[Reply]

  12. Jen says

    I tried flavored store bought kefir a couple months ago and we all love it! I finally got up the nerve to buy my own grains. I wondered what else I could do with kefir…the ebook is amazing! Thanks for the giveaway!

    [Reply]

  13. Christy F. says

    I have been dying to try to make my own buttermilk, and cheeses. I make my own yogurt now, but with my own cultures…how cool would that be!?

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  14. Lindsay H says

    Hi Laura! I so appreciate your website! I’m gradually trying to move my family into a more whole foods diet. Right now I’m mostly just in the learning stages. This may be a silly question but could you briefly explain Kefir to me?

    [Reply]

    Laura Reply:

    Sure! Kefir is much like yogurt, although it’s not as thick, thus, it’s kind of like a drinkable yogurt. It’s live cultures are excellent for our digestion and overall stomach health. In fact, I’ve heard that kefir’s cultures are even better for us than yogurt! I usually use kefir to make smoothies.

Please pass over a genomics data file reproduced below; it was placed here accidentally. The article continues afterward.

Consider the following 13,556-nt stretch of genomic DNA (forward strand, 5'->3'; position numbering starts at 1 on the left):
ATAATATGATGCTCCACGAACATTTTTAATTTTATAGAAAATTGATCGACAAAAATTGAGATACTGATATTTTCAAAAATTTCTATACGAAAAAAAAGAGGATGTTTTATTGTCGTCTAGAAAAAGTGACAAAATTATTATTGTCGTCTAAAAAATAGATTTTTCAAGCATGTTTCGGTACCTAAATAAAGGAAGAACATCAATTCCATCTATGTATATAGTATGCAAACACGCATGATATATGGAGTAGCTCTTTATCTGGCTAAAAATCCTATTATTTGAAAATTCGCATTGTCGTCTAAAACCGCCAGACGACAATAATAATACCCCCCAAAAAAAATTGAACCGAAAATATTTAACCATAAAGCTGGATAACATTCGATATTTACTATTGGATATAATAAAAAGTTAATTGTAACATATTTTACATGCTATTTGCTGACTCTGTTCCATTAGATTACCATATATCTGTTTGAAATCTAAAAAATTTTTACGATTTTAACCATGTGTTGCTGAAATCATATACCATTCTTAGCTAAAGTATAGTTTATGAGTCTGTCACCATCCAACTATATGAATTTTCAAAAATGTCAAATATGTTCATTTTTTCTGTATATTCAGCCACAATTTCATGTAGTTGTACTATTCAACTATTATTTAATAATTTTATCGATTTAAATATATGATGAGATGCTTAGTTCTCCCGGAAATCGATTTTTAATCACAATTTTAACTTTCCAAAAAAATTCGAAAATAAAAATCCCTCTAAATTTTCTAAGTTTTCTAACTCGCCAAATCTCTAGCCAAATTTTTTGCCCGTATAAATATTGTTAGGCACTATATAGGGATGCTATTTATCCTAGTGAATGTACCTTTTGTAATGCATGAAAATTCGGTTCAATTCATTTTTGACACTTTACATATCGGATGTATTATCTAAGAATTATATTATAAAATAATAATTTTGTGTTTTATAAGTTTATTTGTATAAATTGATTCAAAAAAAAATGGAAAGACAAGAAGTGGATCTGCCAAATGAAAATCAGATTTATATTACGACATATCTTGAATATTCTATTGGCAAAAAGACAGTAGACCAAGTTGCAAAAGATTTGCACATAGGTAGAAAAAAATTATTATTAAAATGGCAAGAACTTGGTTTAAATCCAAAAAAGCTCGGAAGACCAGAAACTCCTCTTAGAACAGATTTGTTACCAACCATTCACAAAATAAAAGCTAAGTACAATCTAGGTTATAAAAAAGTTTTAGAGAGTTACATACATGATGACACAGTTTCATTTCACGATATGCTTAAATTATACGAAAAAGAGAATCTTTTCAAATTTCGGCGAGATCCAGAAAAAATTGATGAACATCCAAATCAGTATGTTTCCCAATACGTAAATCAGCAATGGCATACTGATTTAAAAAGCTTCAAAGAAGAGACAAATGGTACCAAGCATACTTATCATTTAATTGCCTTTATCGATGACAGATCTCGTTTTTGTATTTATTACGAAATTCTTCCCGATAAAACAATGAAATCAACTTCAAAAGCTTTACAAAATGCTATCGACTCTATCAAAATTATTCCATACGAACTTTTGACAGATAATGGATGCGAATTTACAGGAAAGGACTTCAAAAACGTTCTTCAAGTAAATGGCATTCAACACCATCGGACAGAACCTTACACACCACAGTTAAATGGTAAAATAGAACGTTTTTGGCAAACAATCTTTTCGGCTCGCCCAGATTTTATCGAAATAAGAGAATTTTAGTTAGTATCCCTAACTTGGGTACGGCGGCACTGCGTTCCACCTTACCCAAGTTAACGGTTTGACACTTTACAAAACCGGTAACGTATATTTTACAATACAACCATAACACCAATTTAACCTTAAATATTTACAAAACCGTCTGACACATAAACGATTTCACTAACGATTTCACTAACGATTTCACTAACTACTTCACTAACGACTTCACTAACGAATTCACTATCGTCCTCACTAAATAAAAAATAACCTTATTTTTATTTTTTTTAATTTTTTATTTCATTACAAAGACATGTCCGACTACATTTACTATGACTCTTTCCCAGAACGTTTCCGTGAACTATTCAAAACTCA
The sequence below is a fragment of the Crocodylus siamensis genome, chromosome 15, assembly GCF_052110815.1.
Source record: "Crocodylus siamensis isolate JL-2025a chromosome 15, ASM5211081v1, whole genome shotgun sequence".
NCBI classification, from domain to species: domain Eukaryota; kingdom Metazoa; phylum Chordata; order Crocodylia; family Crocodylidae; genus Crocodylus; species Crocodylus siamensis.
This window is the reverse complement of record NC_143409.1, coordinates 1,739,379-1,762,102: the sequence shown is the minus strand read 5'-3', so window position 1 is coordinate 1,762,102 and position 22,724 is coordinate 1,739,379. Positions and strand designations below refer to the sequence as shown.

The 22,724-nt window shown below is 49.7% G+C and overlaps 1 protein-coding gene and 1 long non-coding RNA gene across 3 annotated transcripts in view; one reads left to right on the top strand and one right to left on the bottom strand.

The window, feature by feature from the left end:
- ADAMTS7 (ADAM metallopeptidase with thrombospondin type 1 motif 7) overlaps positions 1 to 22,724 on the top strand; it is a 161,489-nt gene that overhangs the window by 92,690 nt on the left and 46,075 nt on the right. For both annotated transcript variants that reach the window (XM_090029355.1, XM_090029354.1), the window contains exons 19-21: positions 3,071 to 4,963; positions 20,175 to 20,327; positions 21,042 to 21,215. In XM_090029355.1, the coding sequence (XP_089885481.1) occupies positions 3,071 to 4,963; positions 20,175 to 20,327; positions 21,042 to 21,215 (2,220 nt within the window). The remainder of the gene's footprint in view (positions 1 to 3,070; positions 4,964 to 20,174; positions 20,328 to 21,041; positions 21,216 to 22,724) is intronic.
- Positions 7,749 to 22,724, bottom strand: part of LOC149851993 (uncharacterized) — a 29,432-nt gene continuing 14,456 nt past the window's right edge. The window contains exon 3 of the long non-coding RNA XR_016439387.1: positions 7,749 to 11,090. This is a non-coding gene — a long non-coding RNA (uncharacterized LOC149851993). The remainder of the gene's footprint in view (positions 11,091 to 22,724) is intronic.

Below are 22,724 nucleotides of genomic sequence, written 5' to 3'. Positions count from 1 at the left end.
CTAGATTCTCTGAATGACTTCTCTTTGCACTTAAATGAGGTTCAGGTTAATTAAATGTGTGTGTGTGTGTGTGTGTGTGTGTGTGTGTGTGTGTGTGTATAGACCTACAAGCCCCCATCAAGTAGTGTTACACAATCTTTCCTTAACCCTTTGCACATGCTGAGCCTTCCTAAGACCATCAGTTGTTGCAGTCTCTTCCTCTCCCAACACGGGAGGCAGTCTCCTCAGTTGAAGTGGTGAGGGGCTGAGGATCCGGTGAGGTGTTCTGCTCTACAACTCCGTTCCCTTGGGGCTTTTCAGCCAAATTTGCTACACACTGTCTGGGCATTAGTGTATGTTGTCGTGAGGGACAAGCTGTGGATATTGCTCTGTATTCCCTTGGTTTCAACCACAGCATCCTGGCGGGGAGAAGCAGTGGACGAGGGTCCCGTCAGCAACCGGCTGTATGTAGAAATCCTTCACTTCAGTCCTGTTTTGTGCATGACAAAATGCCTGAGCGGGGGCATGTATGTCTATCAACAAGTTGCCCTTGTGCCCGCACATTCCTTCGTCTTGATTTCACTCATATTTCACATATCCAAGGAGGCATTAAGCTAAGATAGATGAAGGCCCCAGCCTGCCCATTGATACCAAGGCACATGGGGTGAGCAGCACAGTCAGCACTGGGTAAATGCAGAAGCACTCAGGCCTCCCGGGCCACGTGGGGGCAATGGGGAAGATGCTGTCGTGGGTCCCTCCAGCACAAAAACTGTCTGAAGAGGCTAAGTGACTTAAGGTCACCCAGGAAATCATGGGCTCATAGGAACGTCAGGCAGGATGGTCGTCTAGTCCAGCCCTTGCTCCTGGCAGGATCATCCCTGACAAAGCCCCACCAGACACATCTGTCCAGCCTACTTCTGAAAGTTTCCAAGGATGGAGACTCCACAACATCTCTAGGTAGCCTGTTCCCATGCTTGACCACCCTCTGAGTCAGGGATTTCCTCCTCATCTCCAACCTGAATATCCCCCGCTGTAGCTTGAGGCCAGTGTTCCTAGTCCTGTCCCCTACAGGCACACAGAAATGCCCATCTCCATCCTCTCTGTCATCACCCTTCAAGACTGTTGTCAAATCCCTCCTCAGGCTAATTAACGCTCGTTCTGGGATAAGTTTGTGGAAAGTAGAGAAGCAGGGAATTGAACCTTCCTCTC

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  15. Cathy Burns says

    I’ve been wanting to try making some of my own dairy products, but haven’t yet. Winning this would be the perfect nudge to get me started.

    [Reply]

  16. Vicki says

    Do you need raw milk to do this? I want so badly to make our own yogurt, but we live in NJ, farmers can’t sell raw milk! We don’t drink pasteurized, homogenized, but do eat LOTS of yogurt, so I would feel better using our own homemade.

    [Reply]

    Laura Reply:

    No, you can use store milk or pasteurized milk, etc to make yogurt, kefir and buttermilk also!

    [Reply]

  17. D says